Ashanti Witherspoon served 27 years at Louisiana State Penitentiary at Angola for armed robbery and has been on parole since 1999, but because Louisiana law bars him from voting until his parole expires in 2045, he was on hand at a Baton Rouge appeals court Wednesday where documents were filed challenging the law's legality.

The 1976 state law prohibits roughly 71,000 felons on probation and parole from voting.

"I've campaigned for people, but I can't vote," Witherspoon, 68, of Baker, said inside the state 1st Circuit Court of Appeal.

Witherspoon is a pastor, minister, motivational speaker and husband.

"We'll sit down and discuss the issues," he said of his wife during election times. "I drive her to the place where she votes."

Witherspoon is one of the plaintiffs who filed suit against the state in an effort to have the four-decade-old law struck down.

State District Judge Tim Kelley reluctantly upheld the law in March, telling Witherspoon and his fellow plaintiffs that he agreed with them but could not bend the law.

The 1974 Louisiana Constitution prohibited people "under an order of imprisonment" for the conviction of a felony from voting. The 1976 state law that is under attack expanded the definition, saying that felons on probation and parole cannot vote.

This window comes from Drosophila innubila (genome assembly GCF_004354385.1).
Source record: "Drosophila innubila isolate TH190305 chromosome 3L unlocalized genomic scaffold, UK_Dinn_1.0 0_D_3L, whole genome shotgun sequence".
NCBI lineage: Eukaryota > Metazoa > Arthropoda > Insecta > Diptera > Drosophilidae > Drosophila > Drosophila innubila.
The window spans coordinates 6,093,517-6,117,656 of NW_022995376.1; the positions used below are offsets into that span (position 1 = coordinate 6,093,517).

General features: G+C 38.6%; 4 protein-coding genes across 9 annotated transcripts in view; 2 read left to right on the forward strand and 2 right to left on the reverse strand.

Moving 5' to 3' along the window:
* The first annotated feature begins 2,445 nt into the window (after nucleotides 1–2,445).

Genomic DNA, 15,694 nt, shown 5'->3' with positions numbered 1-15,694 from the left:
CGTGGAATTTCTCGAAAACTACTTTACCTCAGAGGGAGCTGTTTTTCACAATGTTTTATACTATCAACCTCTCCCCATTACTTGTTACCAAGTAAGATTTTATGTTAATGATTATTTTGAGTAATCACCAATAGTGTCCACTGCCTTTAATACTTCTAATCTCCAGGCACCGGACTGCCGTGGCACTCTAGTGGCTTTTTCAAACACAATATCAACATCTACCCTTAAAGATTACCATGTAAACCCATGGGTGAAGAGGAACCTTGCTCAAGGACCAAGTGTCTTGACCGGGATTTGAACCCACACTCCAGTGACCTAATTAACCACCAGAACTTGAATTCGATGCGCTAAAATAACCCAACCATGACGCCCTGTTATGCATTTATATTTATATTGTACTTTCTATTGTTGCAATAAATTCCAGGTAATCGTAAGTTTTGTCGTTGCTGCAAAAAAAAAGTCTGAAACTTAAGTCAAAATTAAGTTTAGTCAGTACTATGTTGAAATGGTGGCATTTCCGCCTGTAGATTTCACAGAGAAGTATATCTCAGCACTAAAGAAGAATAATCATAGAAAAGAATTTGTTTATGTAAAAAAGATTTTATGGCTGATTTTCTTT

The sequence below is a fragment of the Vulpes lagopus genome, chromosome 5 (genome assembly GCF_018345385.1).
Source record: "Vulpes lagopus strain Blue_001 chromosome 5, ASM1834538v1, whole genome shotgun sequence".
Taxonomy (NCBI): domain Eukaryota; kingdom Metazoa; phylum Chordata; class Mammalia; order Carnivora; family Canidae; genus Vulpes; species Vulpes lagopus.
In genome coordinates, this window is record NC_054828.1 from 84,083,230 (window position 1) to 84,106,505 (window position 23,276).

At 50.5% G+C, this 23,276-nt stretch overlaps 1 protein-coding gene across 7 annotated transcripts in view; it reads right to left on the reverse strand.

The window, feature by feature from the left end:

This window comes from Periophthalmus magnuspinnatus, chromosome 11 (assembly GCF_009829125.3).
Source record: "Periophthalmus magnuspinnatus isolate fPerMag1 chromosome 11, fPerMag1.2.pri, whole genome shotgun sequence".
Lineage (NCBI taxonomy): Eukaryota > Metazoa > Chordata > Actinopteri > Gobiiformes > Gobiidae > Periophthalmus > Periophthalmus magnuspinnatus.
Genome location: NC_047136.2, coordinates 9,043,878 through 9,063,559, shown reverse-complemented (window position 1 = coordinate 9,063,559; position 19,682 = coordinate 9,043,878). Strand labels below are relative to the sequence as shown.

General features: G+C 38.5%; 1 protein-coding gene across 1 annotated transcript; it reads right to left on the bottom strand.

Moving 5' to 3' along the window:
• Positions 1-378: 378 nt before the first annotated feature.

The written arguments filed Wednesday at the 1st Circuit claim Louisiana is unconstitutionally disenfranchising tens of thousands of citizens who are on probation and parole following a felony conviction.

"This case concerns the fundamental right of probationers and parolees who live in the community to participate in its political life," wrote the attorneys for Voice of the Ex-Offender, or VOTE, and eight individual plaintiffs, including Witherspoon.

VOTE and the individual plaintiffs contend the time spent "under an order of imprisonment" does not include time spent on probation or parole.

The state's attorneys maintain that felons on probation or parole are still under an order of imprisonment because they can be sent back to prison if they violate the terms or conditions of their probation or parole.

"Today, more than 71,000 parolees and probationers are denied the ballot," the plaintiffs' attorneys argued Wednesday. "The impact is profound: Louisiana disenfranchises more than 3 percent of its residents, or one out of every 33 adults, because of a felony conviction. Sixty-four percent of the affected population are not in prison but living in the community, a rate almost three times the national average. African-Americans are significantly disproportionately impacted.

"People may remain ineligible to vote for years — some the rest of their lives — after they have served their time in prison."

The plaintiffs' lawyers are Bill Quigley, of the Loyola University New Orleans College of Law; several lawyers with the Washington, D.C.-based Advancement Project; VOTE attorney Ilona Maria Prieto; Anna Lellelid, of the Louisiana Community Law Office; and New Orleans lawyer Ron Wilson.

The state will be next to file its written arguments in the case. The court can rule either based on the written arguments or hold a hearing. 

Follow Joe Gyan Jr. on Twitter, @JoeGyanJr.